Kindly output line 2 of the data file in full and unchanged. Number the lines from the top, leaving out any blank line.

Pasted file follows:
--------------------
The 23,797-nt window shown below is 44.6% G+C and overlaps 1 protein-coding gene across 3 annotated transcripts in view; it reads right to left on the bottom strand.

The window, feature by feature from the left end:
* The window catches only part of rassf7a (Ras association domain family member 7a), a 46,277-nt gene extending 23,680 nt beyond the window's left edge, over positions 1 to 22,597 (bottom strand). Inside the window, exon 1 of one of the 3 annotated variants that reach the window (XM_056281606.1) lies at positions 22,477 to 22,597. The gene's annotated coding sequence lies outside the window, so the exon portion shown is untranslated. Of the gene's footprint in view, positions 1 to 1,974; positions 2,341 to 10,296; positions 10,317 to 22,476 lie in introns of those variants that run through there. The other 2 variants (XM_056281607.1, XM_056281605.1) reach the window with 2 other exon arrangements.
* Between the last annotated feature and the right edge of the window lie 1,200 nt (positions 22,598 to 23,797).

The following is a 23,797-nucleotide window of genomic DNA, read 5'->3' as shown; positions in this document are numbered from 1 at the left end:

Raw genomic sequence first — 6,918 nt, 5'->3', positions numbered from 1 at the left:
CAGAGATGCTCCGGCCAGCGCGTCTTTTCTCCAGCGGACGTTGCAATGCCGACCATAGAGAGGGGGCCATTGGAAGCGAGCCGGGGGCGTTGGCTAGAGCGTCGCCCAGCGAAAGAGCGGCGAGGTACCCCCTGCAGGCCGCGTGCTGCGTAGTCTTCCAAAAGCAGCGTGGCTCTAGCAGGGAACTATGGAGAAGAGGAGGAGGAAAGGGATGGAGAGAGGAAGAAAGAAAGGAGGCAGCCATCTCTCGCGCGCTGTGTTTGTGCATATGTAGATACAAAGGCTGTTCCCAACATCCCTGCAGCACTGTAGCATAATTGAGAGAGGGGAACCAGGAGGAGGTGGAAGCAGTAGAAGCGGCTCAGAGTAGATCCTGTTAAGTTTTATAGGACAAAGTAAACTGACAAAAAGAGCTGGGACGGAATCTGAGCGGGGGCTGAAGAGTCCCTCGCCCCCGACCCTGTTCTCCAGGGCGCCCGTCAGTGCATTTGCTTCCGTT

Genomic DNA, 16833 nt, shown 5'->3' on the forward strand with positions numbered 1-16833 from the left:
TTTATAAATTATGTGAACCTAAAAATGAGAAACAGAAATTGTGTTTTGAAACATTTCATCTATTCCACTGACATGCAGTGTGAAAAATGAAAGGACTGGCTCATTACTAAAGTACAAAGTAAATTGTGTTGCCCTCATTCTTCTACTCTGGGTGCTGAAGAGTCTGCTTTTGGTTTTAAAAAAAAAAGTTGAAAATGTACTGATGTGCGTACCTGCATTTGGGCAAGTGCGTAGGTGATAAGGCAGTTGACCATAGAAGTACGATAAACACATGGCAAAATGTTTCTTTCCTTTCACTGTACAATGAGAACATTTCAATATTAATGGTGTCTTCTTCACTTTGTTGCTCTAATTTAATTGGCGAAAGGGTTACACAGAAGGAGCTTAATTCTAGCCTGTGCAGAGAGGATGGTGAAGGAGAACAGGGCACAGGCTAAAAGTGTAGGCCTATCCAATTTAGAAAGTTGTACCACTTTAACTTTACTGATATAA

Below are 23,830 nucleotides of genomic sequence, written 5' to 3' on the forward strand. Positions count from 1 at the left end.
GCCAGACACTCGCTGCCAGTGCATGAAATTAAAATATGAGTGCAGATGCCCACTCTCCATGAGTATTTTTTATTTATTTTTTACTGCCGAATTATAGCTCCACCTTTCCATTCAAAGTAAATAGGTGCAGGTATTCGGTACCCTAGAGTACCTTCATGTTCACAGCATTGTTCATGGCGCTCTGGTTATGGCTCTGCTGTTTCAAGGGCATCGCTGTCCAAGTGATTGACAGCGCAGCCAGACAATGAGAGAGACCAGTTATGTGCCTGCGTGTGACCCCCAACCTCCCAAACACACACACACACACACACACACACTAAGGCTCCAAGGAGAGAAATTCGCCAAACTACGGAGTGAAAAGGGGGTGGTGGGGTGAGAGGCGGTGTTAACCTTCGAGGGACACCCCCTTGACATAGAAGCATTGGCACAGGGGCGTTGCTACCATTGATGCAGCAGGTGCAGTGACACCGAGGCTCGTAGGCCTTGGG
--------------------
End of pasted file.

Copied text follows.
The window, feature by feature from the left end: